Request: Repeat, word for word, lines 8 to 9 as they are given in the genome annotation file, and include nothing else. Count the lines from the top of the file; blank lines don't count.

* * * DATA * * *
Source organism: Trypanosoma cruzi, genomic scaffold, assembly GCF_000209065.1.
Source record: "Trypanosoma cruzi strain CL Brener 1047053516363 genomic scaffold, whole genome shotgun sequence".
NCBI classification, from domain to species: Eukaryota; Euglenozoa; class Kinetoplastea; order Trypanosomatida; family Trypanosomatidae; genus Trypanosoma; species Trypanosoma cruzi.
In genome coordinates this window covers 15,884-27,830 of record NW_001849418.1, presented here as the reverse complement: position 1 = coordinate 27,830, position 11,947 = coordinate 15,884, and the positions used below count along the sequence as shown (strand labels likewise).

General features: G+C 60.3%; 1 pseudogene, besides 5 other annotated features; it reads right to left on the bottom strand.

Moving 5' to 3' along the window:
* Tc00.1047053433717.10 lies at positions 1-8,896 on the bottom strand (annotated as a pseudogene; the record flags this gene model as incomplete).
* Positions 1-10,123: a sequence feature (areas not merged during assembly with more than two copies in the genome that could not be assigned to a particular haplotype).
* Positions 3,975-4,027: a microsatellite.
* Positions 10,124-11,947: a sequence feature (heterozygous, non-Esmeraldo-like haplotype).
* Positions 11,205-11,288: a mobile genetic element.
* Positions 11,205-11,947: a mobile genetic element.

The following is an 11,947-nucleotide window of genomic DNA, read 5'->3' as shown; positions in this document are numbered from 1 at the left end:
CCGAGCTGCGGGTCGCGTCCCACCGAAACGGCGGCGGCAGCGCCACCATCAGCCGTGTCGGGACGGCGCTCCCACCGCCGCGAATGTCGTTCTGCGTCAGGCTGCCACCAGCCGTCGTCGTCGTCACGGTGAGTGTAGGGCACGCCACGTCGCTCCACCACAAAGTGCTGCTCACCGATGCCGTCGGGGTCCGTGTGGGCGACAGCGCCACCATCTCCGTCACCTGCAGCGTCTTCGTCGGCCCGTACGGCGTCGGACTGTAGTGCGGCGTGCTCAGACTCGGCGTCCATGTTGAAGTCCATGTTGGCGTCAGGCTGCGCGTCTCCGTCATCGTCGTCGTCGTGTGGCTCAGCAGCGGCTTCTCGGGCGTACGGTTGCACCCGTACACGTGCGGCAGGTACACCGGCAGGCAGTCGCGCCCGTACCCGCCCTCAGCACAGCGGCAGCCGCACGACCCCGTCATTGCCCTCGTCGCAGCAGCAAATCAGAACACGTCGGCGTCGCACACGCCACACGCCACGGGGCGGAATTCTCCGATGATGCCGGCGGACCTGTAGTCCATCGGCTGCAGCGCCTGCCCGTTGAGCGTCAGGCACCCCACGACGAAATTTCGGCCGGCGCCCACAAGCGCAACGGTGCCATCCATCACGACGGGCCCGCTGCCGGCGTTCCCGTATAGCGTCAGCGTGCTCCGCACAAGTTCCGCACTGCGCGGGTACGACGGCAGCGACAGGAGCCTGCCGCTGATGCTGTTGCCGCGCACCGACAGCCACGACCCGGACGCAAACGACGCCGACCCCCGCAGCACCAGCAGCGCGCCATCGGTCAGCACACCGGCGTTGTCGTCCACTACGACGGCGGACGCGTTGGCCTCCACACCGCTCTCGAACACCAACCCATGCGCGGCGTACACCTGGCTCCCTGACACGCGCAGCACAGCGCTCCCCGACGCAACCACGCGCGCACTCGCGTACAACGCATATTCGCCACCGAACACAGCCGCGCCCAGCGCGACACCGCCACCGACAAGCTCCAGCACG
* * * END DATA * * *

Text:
* Positions 1-10,123: a sequence feature (areas not merged during assembly with more than two copies in the genome that could not be assigned to a particular haplotype).
* Positions 3,975-4,027: a microsatellite.